As insignificant as re-signing a 34-year-old striker may seem, Manchester United has taken care of some major business, convincing a flourishing talent to stay at Old Trafford with Edinson Cavani's agreeing to another year in red.
Since the retirement of Sir Alex Ferguson in 2013—and just as important, chief executive and transfer czar David Gill—the sheen at Old Trafford has faded significantly. Top-tier players no longer appear to see Manchester United as a top-tier destination, preferring to look across town to Manchester City, across the country to Liverpool and Chelsea, or across borders to new-money destinations like Paris Saint-Germain.
And for either lack of success or a failure to fit in, the club has failed to hold on to talent that vastly improved the side. Players like Romelu Lukaku, Ángel Di María, Ander Herrera and Wilfried Zaha have all left Old Trafford to find success elsewhere in the prime of their careers.
It's one of the reasons why Cavani's return is so significant. After scoring more than 350 goals in his club career, Cavani has always expressed his desire to finish his career in South America, where Boca Juniors was making a strong push to sign him. And after scoring 15 goals for United this season, including eight goals in his last seven to help United to the Europa League final, Cavani would have had plenty of top European suitors eager to sign a person of his experience.
It's not as if Cavani's time with Manchester has been completely peachy. After sitting out for seven months following his ugly departure from PSG, the forward's start in Manchester was marked by injury and controversy. Cavani is reportedly still irked by the embarrassment of a three-match ban and £100,000 (about US$141,000) fine for an offensive Instagram post where he used a gnomic term of affection in South America that has been a source of consternation and trouble for a few of Cavani's compatriots in England.
So, after years of the Red Devils' well-documented twilight and a year marked by some dismay, why Manchester again?
Maybe it was the mentor-like advice of a player-friendly coach in Ole Gunnar Solskjaer, a club legend who knows what it means to score goals at Old Trafford and who views the manager's seat at United as more than just a job but a source of personal pride.
Solskjaer has continually told the Uruguayan forward that there is nothing like hearing your name being chanted at Old Trafford, something Cavani has yet to experience in the age of COVID-19.
And as a former striker who saw his career cut short by knee injuries, Solskjaer has continued to advise Cavani to play at the top level for as long as he can, before it's taken away for good. With Manchester United's qualifying for next season's Champions League, both opportunities remain.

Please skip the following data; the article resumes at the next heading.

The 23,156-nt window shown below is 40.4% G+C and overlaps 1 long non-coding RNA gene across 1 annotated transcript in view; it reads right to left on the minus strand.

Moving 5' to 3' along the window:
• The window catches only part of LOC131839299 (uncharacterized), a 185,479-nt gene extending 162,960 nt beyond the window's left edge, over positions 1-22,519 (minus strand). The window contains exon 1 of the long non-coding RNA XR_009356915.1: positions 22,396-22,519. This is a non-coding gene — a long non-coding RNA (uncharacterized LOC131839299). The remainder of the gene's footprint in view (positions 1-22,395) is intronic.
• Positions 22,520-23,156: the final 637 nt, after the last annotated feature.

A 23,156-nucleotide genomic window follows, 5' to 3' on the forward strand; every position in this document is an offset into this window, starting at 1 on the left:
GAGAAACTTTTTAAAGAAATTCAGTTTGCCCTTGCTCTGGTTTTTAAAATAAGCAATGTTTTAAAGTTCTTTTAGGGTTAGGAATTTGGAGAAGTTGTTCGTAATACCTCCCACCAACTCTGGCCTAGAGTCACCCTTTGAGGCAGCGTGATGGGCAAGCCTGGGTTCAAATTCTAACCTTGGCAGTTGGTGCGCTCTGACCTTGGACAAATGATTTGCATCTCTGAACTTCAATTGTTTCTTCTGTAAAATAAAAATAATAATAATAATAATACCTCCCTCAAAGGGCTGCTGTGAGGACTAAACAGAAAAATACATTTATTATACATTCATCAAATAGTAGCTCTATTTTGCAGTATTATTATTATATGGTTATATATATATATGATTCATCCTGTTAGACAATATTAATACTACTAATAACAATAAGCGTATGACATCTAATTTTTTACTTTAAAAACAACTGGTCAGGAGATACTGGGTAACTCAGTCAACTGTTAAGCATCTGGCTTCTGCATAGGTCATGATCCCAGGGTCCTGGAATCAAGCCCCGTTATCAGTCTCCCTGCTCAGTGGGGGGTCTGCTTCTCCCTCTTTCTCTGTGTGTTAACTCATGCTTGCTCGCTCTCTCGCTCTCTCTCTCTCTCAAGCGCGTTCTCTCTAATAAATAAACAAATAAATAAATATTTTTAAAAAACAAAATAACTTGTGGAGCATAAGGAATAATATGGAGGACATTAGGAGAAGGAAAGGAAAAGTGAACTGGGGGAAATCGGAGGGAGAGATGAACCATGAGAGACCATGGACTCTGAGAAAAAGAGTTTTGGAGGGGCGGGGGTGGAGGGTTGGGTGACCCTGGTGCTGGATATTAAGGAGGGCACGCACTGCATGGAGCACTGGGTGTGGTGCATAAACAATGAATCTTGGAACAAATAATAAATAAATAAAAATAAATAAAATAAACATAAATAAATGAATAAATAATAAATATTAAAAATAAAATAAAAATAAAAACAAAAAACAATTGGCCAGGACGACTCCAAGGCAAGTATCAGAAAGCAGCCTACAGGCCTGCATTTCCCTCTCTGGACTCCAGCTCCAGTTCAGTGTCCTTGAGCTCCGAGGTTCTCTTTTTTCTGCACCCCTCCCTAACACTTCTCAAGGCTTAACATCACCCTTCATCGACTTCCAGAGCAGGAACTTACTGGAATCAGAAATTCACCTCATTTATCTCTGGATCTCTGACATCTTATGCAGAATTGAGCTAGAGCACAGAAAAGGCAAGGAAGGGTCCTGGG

Or maybe it was the challenge of being a trailblazer for an entire generation of South American strikers. Cavani has to only look across the city to find a forward in Sergio Agüero, who has defied the preconception that the English game was too physical, too, punishing and simply too rainy for South American strikers to succeed long-term. With Agüero's storied career at City coming to an end this summer, he will leave the club as the Premier League's all-time foreign-born goalscorer.
Luis Suárez was a godsend in England but always had bigger ambitions. Hernán Crespo was a momentary success at Chelsea as was Alexis Sánchez at Arsenal. Juan Pablo Ángel proved his worth at Aston Villa and Carlos Tevez scorched the earth in Manchester. But no South American has done it at Cavani's age—one has to only look at the dumpster fire that was the insanely talented Radamel Falcao's time in England to understand why England is not a late-career destination for most strikers, South American or otherwise.
With Robin van Persie and Zlatan Ibrahimović as recent outliers, United has proven to be the rare exception that breeds success for an elder statesman who can succeed at the highest level. An insurmountable wage package and the chance to be a mentor to young, attacking talent in Marcus Rashford, Mason Greenwood and Anthony Martial is surely not lost on Cavani, either.
For a person whose career has been defined by grit and work rate, there is still plenty to accomplish before crossing the Atlantic for the end of his career. And maybe, just maybe, if United can reapply some of that sheen, there could be a title push for United next season and a Europa League trophy this month—not to mention the chance to stay globally relevant ahead of the '22 World Cup in Qatar.
As Cavani said when he signed for United in October, "I look forward to continuing to write my little story inside the book of football and I know that's why my focus has to remain the same as always—work, work, work."
For a prolific scorer like Cavani, this story may still have plenty yet to offer.
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